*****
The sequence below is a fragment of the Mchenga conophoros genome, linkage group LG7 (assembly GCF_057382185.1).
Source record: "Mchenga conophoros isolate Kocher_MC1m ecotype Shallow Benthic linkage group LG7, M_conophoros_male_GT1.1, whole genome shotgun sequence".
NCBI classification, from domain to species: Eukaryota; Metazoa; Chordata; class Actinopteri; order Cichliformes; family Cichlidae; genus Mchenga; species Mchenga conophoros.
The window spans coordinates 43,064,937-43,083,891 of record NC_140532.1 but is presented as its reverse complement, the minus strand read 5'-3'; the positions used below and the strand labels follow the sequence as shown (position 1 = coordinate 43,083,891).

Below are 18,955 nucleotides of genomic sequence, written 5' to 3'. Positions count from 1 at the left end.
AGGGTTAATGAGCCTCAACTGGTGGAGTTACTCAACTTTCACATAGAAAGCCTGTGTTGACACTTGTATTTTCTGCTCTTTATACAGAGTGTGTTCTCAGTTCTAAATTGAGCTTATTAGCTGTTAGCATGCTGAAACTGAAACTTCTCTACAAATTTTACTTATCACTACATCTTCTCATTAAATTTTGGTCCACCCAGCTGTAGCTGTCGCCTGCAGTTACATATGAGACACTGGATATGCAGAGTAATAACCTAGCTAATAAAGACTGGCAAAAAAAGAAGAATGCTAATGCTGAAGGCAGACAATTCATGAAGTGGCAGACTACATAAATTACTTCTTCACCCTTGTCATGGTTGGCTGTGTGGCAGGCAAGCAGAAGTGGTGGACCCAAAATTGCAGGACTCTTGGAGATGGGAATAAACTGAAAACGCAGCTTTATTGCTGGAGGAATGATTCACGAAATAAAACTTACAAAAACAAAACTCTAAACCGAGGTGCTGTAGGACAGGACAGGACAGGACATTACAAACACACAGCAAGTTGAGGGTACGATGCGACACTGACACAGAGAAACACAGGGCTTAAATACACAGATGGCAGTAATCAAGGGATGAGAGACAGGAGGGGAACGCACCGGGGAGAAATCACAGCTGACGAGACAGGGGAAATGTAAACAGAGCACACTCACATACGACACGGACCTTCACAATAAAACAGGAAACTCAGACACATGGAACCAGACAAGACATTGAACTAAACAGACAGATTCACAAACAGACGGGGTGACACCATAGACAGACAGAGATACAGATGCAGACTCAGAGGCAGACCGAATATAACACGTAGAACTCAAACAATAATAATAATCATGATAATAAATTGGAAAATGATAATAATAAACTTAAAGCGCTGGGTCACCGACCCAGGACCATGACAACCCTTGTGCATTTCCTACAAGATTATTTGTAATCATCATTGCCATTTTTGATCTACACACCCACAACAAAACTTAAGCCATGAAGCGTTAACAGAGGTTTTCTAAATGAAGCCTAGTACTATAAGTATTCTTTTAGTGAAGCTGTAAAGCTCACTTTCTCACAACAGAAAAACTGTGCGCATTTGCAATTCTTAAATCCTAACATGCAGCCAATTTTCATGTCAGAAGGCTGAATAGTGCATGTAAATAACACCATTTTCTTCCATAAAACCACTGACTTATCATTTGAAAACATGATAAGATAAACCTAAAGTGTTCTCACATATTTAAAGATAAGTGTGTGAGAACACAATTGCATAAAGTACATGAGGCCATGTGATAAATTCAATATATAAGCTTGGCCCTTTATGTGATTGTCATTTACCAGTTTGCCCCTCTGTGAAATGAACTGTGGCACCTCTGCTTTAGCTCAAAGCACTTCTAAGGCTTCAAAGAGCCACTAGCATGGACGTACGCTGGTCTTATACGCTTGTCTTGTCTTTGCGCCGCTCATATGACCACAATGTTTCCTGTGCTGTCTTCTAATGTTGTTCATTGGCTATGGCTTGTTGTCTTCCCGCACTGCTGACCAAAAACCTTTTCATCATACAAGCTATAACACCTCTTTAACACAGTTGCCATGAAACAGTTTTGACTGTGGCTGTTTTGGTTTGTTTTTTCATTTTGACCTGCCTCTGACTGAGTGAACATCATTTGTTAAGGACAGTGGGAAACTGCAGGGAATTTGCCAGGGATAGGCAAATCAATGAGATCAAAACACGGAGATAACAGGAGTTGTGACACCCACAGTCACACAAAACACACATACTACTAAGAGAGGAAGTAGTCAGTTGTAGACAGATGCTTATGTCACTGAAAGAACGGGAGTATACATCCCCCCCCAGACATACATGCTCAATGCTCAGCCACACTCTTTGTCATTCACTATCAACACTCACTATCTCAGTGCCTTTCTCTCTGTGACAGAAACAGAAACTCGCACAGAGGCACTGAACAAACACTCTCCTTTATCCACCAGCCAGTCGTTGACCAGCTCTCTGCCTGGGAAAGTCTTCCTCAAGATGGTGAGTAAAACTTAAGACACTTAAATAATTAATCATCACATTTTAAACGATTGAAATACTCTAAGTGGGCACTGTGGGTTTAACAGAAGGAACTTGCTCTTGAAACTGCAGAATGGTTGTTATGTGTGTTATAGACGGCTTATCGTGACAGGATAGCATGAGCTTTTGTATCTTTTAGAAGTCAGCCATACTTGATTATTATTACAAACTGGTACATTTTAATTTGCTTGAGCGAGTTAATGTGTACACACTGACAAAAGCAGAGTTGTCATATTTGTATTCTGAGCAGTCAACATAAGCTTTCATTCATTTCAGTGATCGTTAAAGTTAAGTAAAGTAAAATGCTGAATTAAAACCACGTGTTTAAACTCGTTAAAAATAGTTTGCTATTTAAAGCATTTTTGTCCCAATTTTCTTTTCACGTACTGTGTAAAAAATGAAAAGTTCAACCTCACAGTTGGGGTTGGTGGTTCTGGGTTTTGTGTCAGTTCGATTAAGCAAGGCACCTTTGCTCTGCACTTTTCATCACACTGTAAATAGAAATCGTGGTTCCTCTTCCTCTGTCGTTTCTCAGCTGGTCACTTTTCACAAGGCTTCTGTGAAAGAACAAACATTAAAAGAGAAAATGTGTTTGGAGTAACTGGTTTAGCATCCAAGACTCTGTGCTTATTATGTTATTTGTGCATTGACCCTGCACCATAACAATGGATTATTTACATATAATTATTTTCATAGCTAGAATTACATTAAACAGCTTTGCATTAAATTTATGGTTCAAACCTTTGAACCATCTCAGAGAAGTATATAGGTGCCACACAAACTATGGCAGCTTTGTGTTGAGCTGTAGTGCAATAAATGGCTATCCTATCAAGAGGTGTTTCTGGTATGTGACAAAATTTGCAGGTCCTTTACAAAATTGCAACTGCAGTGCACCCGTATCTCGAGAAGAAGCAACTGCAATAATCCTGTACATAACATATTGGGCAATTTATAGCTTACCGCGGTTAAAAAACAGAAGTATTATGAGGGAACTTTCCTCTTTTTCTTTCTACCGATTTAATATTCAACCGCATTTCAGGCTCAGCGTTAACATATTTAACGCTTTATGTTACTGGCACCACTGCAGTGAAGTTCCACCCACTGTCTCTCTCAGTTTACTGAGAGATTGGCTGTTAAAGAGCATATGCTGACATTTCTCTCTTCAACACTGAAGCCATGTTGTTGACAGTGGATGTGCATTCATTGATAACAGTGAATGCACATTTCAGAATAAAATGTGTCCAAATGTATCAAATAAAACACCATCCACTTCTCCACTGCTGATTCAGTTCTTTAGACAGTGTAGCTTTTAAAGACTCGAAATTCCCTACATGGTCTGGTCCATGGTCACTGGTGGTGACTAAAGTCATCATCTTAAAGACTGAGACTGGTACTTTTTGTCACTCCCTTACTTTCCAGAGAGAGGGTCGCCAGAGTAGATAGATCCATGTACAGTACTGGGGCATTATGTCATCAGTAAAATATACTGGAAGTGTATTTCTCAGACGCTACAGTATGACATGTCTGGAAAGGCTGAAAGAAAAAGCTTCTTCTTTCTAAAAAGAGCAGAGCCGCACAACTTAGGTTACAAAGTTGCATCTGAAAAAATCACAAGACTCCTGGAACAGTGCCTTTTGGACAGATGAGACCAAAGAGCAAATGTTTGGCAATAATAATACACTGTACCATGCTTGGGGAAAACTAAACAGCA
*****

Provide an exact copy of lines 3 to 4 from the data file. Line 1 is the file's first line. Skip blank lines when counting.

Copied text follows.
NCBI classification, from domain to species: Eukaryota; Metazoa; Chordata; class Actinopteri; order Cichliformes; family Cichlidae; genus Mchenga; species Mchenga conophoros.
The window spans coordinates 43,064,937-43,083,891 of record NC_140532.1 but is presented as its reverse complement, the minus strand read 5'-3'; the positions used below and the strand labels follow the sequence as shown (position 1 = coordinate 43,083,891).